Starring Sean Penn, Tim Robbins, Kevin Bacon and Laurence Fishburne, and directed by Clint Eastwood

Red Hot Chili Peppers Greatest Hits

Red Hot Chili Peppers

On this Day August 9

History Highlights

1936 – African American track star Jesse Owens captures his fourth Gold medal at the Berlin Olympic Games in the 4×100-meter relay. His relay team set a new world record of 39.8 seconds. In their strong showing in track and field, Owens and other African American athletes struck a publicity blow to Nazi leader Adolf Hitler, who planned to use the international event to showcase supposed Aryan superiority.

1945 – Three days after the bombing of Hiroshima, the U.S. drops a second atomic bomb on Japan. This time the target is Nagasaki. The attack leads to Japan’s unconditional surrender and brings hostilities in World War II to a close. The combined attacks leave some 200,000 people dead and level both cities.

1969 – In one of the most horrifying crimes of the 1960s, members of Charles Manson’s cult, the Manson Family, murder five people in the Beverly Hills home of director Roman Polanski. Polanski’s pregnant wife, 26-year-old actress Sharon Tate, is among the victims.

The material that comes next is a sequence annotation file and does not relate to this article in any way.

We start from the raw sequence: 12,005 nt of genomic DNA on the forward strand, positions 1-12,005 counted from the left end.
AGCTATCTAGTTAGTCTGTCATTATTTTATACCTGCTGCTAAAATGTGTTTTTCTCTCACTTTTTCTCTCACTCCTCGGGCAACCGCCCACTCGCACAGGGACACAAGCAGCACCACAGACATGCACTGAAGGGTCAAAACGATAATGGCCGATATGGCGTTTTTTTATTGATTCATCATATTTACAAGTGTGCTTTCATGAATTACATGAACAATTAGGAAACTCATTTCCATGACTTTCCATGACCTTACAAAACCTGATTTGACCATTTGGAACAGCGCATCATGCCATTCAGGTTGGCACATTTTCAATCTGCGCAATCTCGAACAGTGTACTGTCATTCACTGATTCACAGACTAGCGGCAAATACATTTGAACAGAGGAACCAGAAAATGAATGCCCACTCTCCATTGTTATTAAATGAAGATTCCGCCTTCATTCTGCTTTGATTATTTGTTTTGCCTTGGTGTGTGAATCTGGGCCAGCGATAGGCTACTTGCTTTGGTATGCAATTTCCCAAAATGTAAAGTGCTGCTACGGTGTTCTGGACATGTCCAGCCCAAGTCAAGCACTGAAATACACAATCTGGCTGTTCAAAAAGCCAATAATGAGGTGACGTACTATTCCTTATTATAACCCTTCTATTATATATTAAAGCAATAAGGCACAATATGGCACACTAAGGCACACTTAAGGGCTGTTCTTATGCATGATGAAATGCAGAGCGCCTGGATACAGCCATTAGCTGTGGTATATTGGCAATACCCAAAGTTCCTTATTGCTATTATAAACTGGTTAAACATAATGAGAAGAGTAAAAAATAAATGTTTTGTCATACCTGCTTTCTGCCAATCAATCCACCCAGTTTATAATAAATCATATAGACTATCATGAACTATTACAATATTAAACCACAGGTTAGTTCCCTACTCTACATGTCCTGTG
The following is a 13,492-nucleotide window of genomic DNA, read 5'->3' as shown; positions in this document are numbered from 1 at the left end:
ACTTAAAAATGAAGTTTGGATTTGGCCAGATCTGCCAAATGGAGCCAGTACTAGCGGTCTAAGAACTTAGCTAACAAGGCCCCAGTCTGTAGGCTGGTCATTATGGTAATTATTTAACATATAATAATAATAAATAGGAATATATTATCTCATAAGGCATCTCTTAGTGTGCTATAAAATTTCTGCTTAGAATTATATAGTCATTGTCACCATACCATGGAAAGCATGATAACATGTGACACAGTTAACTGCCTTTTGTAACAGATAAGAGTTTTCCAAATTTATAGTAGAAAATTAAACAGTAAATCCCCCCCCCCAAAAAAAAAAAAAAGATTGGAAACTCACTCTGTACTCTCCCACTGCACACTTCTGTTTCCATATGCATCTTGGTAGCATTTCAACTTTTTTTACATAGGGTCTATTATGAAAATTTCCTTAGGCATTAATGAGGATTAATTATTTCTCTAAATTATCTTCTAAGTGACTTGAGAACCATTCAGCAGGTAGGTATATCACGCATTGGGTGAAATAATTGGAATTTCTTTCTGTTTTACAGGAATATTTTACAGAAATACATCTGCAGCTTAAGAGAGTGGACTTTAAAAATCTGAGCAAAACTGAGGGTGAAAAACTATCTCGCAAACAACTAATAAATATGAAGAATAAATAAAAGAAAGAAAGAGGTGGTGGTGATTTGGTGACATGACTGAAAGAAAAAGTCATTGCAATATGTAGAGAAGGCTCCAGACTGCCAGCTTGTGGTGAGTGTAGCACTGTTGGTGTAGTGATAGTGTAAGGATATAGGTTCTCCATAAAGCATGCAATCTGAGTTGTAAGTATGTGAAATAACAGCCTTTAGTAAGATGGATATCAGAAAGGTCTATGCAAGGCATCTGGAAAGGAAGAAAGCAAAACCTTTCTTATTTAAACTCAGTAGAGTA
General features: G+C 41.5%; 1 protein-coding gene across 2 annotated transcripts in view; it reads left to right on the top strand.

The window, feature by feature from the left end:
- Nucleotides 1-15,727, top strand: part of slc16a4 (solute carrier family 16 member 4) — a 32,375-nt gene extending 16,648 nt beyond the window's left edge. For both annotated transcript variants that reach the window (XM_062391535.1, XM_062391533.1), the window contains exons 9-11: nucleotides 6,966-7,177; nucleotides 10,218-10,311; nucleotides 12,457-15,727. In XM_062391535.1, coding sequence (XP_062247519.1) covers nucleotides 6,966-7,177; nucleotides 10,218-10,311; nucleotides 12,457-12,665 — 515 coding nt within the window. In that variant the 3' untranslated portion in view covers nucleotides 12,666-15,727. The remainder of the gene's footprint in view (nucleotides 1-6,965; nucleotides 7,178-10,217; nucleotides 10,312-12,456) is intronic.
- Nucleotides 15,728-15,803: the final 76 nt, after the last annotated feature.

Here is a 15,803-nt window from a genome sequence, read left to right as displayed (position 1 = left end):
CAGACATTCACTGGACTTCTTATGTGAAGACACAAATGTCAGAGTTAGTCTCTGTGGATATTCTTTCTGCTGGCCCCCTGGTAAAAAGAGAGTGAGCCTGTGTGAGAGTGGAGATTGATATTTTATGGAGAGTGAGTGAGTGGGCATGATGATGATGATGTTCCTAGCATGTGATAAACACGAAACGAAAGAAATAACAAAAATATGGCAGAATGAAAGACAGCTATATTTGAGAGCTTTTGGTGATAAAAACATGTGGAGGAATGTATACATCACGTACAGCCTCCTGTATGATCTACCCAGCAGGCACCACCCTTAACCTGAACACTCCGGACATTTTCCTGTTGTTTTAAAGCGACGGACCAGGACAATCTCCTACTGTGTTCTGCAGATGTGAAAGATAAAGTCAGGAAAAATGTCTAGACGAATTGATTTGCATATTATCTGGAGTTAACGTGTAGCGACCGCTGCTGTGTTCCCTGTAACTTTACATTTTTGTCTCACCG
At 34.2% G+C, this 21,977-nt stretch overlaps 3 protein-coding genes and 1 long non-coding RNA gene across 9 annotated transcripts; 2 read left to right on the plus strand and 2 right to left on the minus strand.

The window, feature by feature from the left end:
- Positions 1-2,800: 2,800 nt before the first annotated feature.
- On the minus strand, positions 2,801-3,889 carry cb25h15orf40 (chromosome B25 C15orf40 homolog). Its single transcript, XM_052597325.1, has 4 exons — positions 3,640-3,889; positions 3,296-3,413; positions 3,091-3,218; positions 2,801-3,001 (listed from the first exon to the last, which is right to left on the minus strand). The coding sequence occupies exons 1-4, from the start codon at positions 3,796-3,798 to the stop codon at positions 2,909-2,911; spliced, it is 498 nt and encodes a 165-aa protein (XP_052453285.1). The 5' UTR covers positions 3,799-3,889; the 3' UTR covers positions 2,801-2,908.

1974 – Gerald Ford becomes the 38th U.S. president, taking the oath of office on the heels of the Richard Nixon resignation. 

1975 – The Louisiana Superdome opens and an exhibition game there sees the Houston Oilers trounce the hometown New Orleans Saints by a score of 31-7.

2010 – JetBlue flight attendant Steven Slater quits his job in dramatic fashion after his flight lands at New York’s JFK International Airport. He gets on the public address system, swears at a passenger whom he claimed treated him rudely, grabs a beer and slides down the plane’s emergency chute onto the tarmac.

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The Ultimate Bee Gees

Bee Gees

American Beauty